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India puts 13 states on high storm alert for next 48 hours

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Staff Writer | May 7, 2018
India has put as many as 13 of its states and two central government-territories on high storm alert for the next 48 hours.
India storm
Weather   The alert is citing a weather department prediction:
In an advisory, the Indian Home Ministry has said that thunderstorms and rains are likely to occur in these 13 states and two central government-controlled territories Monday and Tuesday, asking the respective governments to take all necessary precautions.

The alert, citing a weather department prediction, comes after rains, thunderstorms, dust storms and lightning claimed the lives of over 125 people in five states in India last week.

According to the weather department, heavy rains are likely in six northeastern states -- Assam, Meghalaya, Nagaland, Manipur, Mizoram and Tripura Monday. It has predicted thunderstorm and hailstorm in the northern states of Kashmir, Himachal Pradesh, Uttarakhand and Punjab too.

Similarly thunderstorm and squall are likely to hit the northern Indian states of Haryana, the central government-controlled Chandigarh and the Indian capital Monday.

"Dust storms are likely in Haryana and neighboring state of Rajasthan. As a result of which, all schools in Haryana have been asked to keep shut Monday and Tuesday. The step is to prevent any untoward situation and keep children safe," an official said.

Parents in Delhi say that the local government should take a cue from Haryana.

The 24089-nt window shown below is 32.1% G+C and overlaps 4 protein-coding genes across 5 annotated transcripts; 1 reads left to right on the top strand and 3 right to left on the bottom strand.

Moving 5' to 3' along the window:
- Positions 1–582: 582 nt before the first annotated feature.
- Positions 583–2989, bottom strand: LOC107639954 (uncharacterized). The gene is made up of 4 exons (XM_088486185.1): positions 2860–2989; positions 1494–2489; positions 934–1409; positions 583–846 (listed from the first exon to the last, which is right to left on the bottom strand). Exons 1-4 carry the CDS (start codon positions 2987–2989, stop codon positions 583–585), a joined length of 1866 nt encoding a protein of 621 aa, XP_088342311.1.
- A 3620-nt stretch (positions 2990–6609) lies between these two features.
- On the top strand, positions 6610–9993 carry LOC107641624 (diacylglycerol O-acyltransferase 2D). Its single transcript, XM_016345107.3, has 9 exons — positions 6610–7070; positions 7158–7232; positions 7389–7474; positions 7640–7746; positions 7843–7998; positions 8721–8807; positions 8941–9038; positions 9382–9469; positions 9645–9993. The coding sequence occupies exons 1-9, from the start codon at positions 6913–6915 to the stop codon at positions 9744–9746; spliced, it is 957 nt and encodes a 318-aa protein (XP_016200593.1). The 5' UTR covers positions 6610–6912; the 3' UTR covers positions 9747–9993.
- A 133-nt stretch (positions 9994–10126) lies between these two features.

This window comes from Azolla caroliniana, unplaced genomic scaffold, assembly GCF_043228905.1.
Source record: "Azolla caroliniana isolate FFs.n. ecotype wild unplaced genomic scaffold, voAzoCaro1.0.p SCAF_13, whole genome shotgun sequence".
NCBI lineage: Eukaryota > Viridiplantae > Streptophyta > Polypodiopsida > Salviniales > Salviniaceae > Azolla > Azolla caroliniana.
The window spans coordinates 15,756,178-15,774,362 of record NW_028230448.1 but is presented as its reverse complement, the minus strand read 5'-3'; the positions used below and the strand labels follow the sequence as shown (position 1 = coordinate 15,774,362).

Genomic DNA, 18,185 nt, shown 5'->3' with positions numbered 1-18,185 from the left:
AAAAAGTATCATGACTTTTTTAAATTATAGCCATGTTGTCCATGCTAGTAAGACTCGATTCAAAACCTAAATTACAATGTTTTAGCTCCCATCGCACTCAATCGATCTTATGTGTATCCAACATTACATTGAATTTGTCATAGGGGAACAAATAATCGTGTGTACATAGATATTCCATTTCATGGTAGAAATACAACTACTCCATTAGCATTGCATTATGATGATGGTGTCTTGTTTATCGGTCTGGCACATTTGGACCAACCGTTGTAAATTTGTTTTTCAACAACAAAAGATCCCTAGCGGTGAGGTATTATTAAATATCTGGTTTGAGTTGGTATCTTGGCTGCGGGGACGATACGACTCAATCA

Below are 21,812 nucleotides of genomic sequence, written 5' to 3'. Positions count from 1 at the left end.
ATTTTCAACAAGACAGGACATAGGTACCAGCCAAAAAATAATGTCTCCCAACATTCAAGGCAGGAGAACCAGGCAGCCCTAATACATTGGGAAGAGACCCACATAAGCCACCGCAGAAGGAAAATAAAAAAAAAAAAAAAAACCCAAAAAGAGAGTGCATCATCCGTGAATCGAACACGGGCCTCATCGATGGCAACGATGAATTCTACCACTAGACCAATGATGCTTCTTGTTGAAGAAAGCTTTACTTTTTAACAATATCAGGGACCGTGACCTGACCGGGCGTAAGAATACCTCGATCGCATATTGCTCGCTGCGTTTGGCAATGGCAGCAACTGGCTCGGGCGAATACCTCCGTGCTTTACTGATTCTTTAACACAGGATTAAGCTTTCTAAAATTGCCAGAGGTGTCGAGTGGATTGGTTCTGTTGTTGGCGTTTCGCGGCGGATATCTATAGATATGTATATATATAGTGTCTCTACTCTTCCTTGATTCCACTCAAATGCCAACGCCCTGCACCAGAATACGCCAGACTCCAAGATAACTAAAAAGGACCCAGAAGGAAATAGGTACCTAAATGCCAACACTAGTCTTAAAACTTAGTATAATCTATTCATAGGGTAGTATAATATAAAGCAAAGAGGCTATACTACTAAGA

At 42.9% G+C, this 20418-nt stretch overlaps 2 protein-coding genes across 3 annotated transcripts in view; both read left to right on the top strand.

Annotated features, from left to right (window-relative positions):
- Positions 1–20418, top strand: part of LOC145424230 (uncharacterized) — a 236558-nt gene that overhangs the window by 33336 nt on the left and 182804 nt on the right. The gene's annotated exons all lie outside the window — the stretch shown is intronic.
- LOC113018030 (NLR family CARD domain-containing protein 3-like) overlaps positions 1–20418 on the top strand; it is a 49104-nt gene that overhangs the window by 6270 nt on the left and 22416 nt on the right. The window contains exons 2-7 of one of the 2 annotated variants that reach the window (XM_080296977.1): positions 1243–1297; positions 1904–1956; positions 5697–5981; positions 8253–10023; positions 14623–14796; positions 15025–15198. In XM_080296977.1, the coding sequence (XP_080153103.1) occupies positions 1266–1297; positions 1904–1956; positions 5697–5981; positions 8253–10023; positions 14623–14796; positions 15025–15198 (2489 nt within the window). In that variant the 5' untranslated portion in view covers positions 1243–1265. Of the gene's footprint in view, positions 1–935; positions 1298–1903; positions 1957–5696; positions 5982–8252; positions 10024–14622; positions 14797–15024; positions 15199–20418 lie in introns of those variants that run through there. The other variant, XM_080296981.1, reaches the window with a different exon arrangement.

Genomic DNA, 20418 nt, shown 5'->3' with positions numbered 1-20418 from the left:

"The Delhi government should have also ordered closure of schools like in Haryana. It's for the safety of our wards. But so far, we have not heard anything from the government," said Raj Rishi, a parent whose child studies in Delhi Public School.

The other states put on alert include Punjab and Uttar Pradesh in the north, Bihar and West Bengal in the east, and Karnataka, Tamil Nadu and Kerala in the south. These states are likely to be hit by thunderstorm and gusty winds Tuesday, according to the weather department.

Last week, more than 125 people died and over 300 others injured in fierce dust storms in northern and western India. The storm also brought down electricity poles, uprooted trees, destroyed houses and killed livestock in five states, including Uttar Pradesh.

The district of Agra in Uttar Pradesh state, home to the iconic Taj Mahal monument, was one of the areas worst hit. Many of those killed had been asleep indoors when their houses caved in after being struck by lightning or gusts of wind.

Indian Prime Minister Narendra Modi had condoled the loss of lives. "Saddened by the loss of lives due to dust storms in various parts of India. Condolences to the bereaved families. May the injured recover soon," he tweeted.